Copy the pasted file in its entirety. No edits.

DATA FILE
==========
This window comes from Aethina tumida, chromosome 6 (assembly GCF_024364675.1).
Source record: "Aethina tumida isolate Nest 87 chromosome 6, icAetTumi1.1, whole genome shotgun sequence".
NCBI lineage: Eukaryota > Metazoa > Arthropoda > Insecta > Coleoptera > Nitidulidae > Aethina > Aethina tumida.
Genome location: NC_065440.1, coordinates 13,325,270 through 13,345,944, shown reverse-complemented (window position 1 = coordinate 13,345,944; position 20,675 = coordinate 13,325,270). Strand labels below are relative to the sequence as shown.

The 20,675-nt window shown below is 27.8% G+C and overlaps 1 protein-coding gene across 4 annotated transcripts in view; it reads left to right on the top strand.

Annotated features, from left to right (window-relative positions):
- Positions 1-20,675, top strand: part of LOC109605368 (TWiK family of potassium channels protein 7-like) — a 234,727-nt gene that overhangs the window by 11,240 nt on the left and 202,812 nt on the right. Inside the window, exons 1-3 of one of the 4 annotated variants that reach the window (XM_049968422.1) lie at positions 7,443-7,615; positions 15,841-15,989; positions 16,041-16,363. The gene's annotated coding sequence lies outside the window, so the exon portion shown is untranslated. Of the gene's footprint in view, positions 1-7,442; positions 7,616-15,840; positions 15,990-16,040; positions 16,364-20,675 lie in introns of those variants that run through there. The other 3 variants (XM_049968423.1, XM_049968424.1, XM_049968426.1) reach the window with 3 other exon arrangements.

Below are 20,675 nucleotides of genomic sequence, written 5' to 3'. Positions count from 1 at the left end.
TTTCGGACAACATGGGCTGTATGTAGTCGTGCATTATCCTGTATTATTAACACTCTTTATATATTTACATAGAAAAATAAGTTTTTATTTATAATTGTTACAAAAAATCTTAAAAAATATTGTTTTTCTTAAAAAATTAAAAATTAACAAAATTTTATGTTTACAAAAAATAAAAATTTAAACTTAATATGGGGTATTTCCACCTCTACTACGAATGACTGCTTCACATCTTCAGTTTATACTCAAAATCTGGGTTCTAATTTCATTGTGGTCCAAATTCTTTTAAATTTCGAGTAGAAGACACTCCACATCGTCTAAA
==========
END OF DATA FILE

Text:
This window comes from Aethina tumida, chromosome 6 (assembly GCF_024364675.1).
Source record: "Aethina tumida isolate Nest 87 chromosome 6, icAetTumi1.1, whole genome shotgun sequence".
NCBI lineage: Eukaryota > Metazoa > Arthropoda > Insecta > Coleoptera > Nitidulidae > Aethina > Aethina tumida.
Genome location: NC_065440.1, coordinates 13,325,270 through 13,345,944, shown reverse-complemented (window position 1 = coordinate 13,345,944; position 20,675 = coordinate 13,325,270). Strand labels below are relative to the sequence as shown.

The 20,675-nt window shown below is 27.8% G+C and overlaps 1 protein-coding gene across 4 annotated transcripts in view; it reads left to right on the top strand.

Annotated features, from left to right (window-relative positions):
- Positions 1-20,675, top strand: part of LOC109605368 (TWiK family of potassium channels protein 7-like) — a 234,727-nt gene that overhangs the window by 11,240 nt on the left and 202,812 nt on the right. Inside the window, exons 1-3 of one of the 4 annotated variants that reach the window (XM_049968422.1) lie at positions 7,443-7,615; positions 15,841-15,989; positions 16,041-16,363. The gene's annotated coding sequence lies outside the window, so the exon portion shown is untranslated. Of the gene's footprint in view, positions 1-7,442; positions 7,616-15,840; positions 15,990-16,040; positions 16,364-20,675 lie in introns of those variants that run through there. The other 3 variants (XM_049968423.1, XM_049968424.1, XM_049968426.1) reach the window with 3 other exon arrangements.

Below are 20,675 nucleotides of genomic sequence, written 5' to 3'. Positions count from 1 at the left end.
TTTCGGACAACATGGGCTGTATGTAGTCGTGCATTATCCTGTATTATTAACACTCTTTATATATTTACATAGAAAAATAAGTTTTTATTTATAATTGTTACAAAAAATCTTAAAAAATATTGTTTTTCTTAAAAAATTAAAAATTAACAAAATTTTATGTTTACAAAAAATAAAAATTTAAACTTAATATGGGGTATTTCCACCTCTACTACGAATGACTGCTTCACATCTTCAGTTTATACTCAAAATCTGGGTTCTAATTTCATTGTGGTCCAAATTCTTTTAAATTTCGAGTAGAAGACACTCCACATCGTCTAAA